Worn Out From Care: Confronting Compassion Fatigue
Have you ever felt as though your hard work to help cats, dogs or other animals has been much more than an uphill battle? Do you get the feeling that although you have socialized, cleaned-up after and perhaps helped medicate hundreds of animals as a volunteer or employee at your local shelter, the stream of hurting creatures never seems to run dry? Do you get tired of explaining again and again the absolute importance of spay and neuter to so many people who just don’t seem to get it?
It’s enough to make you angry at the human race and how they treat their non-human brothers and sisters. In fact, animal advocate Kim Stallwood has a term for the mental state that a lot of animal lovers retreat into as they witness their fellow humans’ inhumanity toward animals. He calls it the “misanthropic bunker.” It’s not a happy place. It’s a place where you wish you could just push a button and make the whole human race disappear. And the problem with this mindset is that it is not very helpful because it is not conducive to accomplishing much for animals or for yourself.
A more conventional term that some of us are familiar with is “compassion fatigue.”
A recent study suggests that almost a third of animal care workers in shelters feel burned out by the work they do and succumb to a general sense of unhappiness about their work environment. Some of these individuals suffer enough from the secondary trauma they experience as a result of witnessing animal suffering, that they themselves are in need of professional counseling.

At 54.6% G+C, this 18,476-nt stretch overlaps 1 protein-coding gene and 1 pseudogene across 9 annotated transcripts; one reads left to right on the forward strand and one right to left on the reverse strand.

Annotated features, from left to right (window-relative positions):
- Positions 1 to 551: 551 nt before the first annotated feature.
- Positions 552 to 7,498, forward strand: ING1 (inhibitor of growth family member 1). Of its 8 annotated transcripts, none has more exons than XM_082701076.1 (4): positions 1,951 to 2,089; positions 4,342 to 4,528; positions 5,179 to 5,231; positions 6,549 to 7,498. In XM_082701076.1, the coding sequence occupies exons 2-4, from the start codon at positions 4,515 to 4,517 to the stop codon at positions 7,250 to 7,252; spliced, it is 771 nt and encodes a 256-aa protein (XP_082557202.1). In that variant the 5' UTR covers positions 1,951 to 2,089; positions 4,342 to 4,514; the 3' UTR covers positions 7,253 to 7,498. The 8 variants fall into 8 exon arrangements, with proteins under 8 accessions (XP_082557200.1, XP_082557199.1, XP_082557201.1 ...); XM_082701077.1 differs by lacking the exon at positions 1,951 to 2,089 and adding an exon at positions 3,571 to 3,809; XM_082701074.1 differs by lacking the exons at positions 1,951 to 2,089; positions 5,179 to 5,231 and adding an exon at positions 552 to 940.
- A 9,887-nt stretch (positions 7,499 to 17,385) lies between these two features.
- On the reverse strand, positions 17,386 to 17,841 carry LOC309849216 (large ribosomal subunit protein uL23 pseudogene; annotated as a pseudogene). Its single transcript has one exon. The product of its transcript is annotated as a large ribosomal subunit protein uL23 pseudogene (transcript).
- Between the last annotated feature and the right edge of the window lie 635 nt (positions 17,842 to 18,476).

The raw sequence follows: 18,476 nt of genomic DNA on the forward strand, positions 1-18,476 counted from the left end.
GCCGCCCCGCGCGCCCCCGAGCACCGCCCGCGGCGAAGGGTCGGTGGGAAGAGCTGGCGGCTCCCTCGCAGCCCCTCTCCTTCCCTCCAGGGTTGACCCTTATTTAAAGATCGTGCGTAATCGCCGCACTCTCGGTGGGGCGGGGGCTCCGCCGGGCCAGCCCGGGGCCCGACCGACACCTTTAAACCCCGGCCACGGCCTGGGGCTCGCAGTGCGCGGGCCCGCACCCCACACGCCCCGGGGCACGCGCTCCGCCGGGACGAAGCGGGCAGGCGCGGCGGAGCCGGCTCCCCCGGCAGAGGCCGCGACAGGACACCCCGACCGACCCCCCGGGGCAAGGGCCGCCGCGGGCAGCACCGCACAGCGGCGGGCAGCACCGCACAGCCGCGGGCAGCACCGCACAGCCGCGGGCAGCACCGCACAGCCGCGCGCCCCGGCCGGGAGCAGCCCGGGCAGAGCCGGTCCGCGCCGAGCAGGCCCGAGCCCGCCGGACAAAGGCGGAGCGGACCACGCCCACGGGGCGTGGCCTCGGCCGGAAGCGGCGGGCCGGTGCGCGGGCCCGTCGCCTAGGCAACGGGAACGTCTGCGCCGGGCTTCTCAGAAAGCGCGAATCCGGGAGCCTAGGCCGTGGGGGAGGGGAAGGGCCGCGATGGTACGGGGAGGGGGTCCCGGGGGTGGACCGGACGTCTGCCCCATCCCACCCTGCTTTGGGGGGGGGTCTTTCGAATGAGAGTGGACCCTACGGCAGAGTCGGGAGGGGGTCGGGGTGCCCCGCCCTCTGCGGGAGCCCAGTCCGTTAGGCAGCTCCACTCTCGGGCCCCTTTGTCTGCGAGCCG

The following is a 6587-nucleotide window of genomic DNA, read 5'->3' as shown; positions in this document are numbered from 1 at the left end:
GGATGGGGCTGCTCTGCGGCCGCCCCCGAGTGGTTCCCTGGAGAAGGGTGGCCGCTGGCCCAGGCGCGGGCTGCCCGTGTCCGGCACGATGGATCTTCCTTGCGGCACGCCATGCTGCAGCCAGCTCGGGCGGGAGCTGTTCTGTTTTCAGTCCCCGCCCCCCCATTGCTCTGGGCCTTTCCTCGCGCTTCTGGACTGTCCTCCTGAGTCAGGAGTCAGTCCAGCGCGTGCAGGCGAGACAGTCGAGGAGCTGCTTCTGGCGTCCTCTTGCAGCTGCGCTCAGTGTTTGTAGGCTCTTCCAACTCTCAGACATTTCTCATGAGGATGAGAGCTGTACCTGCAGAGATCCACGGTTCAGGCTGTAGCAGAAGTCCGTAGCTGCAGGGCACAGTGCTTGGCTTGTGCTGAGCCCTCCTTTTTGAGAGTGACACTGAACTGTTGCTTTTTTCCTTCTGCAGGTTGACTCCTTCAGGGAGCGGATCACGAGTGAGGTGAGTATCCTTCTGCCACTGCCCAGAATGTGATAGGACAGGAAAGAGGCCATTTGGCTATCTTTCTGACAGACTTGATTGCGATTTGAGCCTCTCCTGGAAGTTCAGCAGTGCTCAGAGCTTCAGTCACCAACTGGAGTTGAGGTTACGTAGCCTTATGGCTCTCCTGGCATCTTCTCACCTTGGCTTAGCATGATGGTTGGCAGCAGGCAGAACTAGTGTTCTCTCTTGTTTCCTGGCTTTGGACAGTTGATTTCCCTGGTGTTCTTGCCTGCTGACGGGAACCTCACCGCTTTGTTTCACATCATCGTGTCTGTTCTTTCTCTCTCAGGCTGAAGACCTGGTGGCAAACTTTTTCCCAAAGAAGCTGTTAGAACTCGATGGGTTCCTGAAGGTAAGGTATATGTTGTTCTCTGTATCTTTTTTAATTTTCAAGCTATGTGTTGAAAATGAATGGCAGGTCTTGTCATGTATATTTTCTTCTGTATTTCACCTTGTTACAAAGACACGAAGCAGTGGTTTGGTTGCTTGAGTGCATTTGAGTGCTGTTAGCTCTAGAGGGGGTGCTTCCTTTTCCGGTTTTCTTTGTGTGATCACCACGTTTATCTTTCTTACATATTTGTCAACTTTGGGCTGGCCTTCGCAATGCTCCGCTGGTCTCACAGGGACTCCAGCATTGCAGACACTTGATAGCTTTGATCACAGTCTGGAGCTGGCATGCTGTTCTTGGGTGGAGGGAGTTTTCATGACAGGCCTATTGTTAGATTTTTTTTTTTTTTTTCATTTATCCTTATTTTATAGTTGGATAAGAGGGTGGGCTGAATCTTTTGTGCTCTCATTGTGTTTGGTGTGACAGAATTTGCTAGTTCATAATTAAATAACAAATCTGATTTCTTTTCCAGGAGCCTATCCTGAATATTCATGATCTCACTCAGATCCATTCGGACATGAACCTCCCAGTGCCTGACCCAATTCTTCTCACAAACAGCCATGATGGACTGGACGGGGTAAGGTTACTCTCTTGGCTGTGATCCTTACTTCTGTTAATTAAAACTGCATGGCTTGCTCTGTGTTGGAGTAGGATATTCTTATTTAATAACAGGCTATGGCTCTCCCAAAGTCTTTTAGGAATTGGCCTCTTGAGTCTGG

It would follow that many committed rescue volunteers feel the same way. The Compassion Fatigue Awareness Project recognizes a number of common symptoms among those suffering from compassion fatigue. Some of these include bottled up emotions, isolation, excessive blaming of others, substance abuse, poor hygiene or lack of concern about personal appearance, compulsive behaviors (for example, gambling, overspending or overeating), tiredness, apathy and even physical disorders such as gastrointestinal problems or recurrent colds.
But there are steps an individual can take to combat compassion fatigue. Perhaps the most important is to be kind to yourself. Set personal boundaries and communicate clearly with fellow volunteers or workers about how shelter and rescue tasks should be allocated. Know your limitations in terms of how much and what kind of work you are able to do. Clearly articulate your needs and allow others to do the same. CFAP also recommends organizing your life in such a way that you are not simply reacting to crises, but rather proactively undertaking goals you have set for yourself. The objective is to stop being a victim and gain control. And of course, remember the obvious: exercise and eat right! Someone out there is counting on you and you need to be able to count on yourself. So stay out of the misanthropic bunker and let the compassion flow both ways; toward those you want to help, and toward yourself.